Willing Partners

One of the main concerns for both bankers and fintechs is what will happen to the startup culture should it be acquired.

"We also absolutely look at the team they have in place, and whether they will be a cultural fit," DaPonte added.

Observers say the best-case scenario is where the fintech retains some autonomy but lets the wider bank culture to be included.

"In cases of successful acquisitions, the acquiring financial institutions essentially leave the startup intact, and allow them to leverage the core operational, regulatory and capital infrastructure of the bank," said Sean Park, founder and chief investment officer at the venture capital firm Anthemis. "BBVA's approach so far with Simple is a good example of this."

Anthemis was an early investor in Simple, as well as the German startup Fidor Bank, which was acquired by the French bank Groupe BPCE in July.

Creating hybrid cultures is a tremendous feat, however.

"Show me the acquired company where the team is completely intact from when it was acquired," Leimer said.

"It doesn't happen very often."

What also needs to be considered is whether all fintech companies even want to be acquired by banks. For many, it is not the most appealing exit strategy, Latimore said.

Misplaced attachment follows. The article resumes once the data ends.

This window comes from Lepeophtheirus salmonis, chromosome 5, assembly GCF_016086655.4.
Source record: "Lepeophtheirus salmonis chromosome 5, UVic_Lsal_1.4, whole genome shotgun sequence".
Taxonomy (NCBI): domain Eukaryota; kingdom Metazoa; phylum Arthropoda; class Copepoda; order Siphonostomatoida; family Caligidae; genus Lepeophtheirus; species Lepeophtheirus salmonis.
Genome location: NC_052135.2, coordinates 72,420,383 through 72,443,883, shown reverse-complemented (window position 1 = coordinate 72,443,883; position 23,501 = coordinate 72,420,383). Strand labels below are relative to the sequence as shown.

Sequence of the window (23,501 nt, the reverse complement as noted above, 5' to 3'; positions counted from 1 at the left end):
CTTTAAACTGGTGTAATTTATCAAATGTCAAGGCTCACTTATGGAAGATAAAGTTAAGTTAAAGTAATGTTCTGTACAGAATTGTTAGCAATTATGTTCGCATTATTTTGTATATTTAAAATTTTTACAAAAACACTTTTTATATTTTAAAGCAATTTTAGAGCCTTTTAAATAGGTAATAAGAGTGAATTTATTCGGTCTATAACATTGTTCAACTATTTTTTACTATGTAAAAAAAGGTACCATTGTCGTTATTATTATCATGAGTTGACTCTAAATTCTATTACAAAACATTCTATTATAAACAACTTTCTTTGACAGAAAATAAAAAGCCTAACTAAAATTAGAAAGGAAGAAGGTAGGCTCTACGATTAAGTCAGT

"Selling to a bank is not high on list for many of them," he said. "Some want to continue to scale and get a large number of bank partners and then go through an IPO. Another option is to sell to a bigger incumbent fintech player and get access to a bigger distribution channel."

Indeed, Park said that although fintechs are happy to partner with banks, many have no interest in having their companies owned by them.

"I can't speak for all financial services startups, but for those that we invest in, being acquired by a bank is rarely the aspirational endgame or goal," he said. "Rather, it is an opportunistic and pragmatic possible outcome along the way to building a better customer value proposition."

Also, as the fintech industry evolves, more M&A deals might actually happen within the group itself, Park said.

"You will increasingly see new leaders emerging that are beyond the checkbooks of incumbent banks," Park said. "Going forward, these are much more interesting acquirers, the future Googles and Facebooks of the fintech space."

Perhaps that could push banks to become prolific buyers of tech startups. If fintech becomes profitable as an industry and others start snapping up companies, banks may be compelled to act.

"As these startups mature and make money, you'll see more acquisitions coming, not only from banks but less-constrained financial institutions," Belinky said.

"Ninety-nine percent of startups today are not making money," Belinky said. Bankers tend to have a mentality of "If I have to choose between buying a startup outright versus buying a traditional existing business that can immediately give me revenue back, I'll usually choose the latter," he said.